LG out to shake things up with G2

President and CEO of LG Electronics Mobile Communications Company Jong-seok presents the LG G2.

LG Electronics vice chairman Koo Bon-joon is not a man of many words, but he apparently took a liking to the company's latest flagship phone, the G2.

"He encouraged us to 'sell as many as you can' after seeing the phone," said Ma Chang-min, LG Electronics' head of domestic marketing, following a press conference in Seoul on Wednesday.

Hours later in New York City's Lincoln Center, hundreds of reporters and guests were present to witness the unveiling of the long-awaited smartphone that LG is pinning its hopes on to get a leading edge in the quickly-saturated smartphone market.

Consumers' expectations appeared to be even more hyped up for the latest device, as LG had hinted it would be one of the most user-friendly phones out there based on the theme of technology learning from humanity.

Even at first glance, the phone was vastly thinner than its predecessors, and most of its rivals. Then the other eye-catching features, such the volume control and power buttons decidedly placed on the back where the index finger is most comfortable, quickly come into view.

The relocation of the keys, according to LG, is expected to reduce the risk of dropping the high-end device when using the phone one hand, such as when taking a "selca" picture.

Pressing the volume-down button on the back launches the camera, and holding the volume-up key opens note application QuickMemo.

There is no need to press a home button to turn on the screen since the G2 powers on with two simple taps on the display.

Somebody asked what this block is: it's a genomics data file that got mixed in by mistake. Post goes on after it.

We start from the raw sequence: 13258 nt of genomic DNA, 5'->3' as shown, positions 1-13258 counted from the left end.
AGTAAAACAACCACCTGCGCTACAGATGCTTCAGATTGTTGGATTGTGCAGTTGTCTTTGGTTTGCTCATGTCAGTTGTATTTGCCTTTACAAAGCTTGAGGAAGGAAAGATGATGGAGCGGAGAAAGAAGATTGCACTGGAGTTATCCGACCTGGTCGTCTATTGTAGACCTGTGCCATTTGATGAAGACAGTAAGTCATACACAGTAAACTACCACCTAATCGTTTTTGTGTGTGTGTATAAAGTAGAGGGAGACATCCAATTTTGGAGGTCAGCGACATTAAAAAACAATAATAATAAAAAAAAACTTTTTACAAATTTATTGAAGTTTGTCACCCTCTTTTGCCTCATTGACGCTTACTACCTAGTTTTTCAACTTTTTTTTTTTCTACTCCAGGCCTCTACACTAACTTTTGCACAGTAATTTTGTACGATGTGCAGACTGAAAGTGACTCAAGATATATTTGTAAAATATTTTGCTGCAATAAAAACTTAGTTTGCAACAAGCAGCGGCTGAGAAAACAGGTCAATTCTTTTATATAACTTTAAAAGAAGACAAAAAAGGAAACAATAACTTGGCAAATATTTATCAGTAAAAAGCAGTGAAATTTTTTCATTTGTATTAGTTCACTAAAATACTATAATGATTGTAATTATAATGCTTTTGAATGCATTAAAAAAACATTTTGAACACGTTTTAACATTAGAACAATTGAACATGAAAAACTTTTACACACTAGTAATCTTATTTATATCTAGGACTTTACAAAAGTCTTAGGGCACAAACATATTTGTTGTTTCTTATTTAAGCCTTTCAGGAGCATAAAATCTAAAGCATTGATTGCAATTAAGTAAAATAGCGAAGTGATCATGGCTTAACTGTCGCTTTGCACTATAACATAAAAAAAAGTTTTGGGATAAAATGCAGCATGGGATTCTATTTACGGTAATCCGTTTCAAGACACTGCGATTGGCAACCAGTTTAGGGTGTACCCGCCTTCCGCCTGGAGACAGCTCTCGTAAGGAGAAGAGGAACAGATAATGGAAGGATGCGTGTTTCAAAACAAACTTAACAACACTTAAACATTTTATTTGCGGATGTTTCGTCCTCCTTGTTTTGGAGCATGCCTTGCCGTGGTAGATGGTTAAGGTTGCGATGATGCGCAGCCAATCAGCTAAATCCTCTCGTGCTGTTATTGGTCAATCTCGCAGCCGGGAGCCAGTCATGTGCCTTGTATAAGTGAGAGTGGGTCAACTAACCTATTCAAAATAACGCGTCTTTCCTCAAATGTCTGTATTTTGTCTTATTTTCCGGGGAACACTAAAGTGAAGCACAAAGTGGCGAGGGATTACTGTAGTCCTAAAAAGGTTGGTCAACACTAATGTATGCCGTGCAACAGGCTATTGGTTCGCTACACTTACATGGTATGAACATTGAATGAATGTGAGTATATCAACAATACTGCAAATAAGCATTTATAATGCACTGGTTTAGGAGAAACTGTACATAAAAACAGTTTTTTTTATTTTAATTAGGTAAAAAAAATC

"Our definition of innovation today is technology that truly resonates with consumers," said Park Jong-seok, president and CEO of LG Electronics' mobile communications division. "We have always listened to and learned from consumers in pursuit of innovation. We took these insights to new heights in developing LG G2, the most exciting and ambitious mobile phone in our company's history.

Some other functions include "Text Link," which allows users to find locations mentioned in text messages or save the messages in a memo or calendar, and "Guest Mode," which enables users to set up a different section of the phone with tailored services (for the sake of the owner's privacy) by simply using a different unlock pattern.

"Such ideas were created after a great deal of search for the essence of humanity, basically meaning we were looking for what makes for the most comfortable smartphone experience," the company explained.

LG G2 is also the first smartphone on the market today to feature 24 bit/192kHz Hi-Fi playback that reproduces studio-like quality sound, far superior to a CD, according to the Seoul-based mobile maker.

On the hardware front, backed by a 2.3-GHz quad-core Qualcomm Snapdragon 800 which is compatible with LTE-A technology, the G2 runs the Android Jelly Bean 4.2.2 and features a 5.2-inch full HD IPS, a 13-megapixel rear-facing camera with optical image stabilization, 2.1-megapixel front-facing camera, and a 3,000-mAh battery.

The G2, priced at 954,800 won (S$1079), will hit shelves Thursday around the world, including in North America and Europe, through 130 mobile carriers over the next six weeks.